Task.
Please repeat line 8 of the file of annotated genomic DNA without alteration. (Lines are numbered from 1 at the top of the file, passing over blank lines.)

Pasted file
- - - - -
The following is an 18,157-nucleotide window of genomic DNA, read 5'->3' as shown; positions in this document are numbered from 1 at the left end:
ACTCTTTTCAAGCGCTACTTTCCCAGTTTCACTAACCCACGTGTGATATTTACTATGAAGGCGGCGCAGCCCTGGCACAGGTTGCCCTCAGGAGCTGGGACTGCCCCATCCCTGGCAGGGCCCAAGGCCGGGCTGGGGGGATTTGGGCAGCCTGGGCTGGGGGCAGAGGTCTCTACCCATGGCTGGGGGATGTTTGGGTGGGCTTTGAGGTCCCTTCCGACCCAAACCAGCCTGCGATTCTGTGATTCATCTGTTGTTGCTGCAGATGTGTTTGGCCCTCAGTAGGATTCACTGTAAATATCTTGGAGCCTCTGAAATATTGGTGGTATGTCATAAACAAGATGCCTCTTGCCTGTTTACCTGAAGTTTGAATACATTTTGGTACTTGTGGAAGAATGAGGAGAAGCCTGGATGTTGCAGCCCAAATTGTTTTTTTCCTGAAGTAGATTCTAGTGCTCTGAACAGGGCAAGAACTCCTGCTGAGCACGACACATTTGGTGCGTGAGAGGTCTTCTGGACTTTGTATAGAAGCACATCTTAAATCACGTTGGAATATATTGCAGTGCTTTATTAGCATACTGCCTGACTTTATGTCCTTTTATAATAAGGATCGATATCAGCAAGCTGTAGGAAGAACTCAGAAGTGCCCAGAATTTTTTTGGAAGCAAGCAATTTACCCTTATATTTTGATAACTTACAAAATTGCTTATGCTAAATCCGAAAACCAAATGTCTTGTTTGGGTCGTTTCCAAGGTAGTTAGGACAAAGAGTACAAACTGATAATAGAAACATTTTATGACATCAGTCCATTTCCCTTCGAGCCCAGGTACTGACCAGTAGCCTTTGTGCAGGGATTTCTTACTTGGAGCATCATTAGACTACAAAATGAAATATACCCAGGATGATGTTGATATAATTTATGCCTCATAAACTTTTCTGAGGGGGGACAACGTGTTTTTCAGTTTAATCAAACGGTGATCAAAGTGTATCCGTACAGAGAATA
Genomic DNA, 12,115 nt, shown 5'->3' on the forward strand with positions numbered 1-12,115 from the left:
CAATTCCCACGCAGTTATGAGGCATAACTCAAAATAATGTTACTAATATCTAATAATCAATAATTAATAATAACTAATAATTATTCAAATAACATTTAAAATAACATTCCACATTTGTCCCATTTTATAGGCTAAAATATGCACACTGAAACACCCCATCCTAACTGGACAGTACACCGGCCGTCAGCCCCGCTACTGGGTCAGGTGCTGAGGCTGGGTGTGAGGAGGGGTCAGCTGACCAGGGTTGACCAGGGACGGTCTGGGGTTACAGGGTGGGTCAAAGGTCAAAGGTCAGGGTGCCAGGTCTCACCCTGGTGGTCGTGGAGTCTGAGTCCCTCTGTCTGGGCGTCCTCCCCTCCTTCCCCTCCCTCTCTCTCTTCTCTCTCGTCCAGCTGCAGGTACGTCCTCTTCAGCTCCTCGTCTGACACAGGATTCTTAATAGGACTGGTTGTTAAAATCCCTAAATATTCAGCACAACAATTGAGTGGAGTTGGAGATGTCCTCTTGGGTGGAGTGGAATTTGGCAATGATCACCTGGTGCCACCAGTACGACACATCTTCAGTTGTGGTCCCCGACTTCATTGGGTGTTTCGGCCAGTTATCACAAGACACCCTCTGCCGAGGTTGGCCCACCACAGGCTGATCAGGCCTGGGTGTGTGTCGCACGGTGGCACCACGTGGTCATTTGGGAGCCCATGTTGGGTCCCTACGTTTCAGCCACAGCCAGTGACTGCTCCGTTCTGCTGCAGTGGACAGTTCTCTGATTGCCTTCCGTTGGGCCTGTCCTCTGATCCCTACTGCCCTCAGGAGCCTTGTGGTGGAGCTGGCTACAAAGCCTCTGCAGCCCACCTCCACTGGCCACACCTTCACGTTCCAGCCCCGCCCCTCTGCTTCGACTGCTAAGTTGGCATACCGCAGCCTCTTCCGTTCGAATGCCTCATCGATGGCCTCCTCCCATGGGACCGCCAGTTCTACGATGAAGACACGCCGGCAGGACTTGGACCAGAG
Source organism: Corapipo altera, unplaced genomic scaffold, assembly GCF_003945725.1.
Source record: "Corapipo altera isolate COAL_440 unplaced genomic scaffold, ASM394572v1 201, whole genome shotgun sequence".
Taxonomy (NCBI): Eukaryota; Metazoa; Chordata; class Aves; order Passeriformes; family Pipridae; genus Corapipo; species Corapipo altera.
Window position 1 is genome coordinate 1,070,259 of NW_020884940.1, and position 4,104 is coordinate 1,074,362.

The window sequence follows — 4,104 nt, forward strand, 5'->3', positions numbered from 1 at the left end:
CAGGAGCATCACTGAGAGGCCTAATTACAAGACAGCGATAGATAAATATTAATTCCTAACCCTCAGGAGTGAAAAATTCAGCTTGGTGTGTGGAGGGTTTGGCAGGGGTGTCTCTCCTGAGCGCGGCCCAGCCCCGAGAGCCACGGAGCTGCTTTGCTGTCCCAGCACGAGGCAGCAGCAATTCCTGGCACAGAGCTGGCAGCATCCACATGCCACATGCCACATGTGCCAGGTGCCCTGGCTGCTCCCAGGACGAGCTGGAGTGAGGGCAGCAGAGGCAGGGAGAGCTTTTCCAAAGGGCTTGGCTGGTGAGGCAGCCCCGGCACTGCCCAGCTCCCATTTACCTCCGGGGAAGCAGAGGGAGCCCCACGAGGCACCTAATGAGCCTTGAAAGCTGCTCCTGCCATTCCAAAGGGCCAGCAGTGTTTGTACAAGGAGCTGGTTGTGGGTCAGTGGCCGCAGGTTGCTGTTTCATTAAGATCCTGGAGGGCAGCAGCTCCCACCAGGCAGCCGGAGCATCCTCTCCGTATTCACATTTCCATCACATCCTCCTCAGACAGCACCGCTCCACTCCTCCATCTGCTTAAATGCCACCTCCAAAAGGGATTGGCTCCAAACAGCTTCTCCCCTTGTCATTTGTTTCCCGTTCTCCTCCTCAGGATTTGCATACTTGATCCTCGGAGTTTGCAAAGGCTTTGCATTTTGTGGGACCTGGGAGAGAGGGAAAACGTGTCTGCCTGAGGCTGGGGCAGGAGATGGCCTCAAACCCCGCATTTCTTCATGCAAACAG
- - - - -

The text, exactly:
Window position 1 is genome coordinate 1,070,259 of NW_020884940.1, and position 4,104 is coordinate 1,074,362.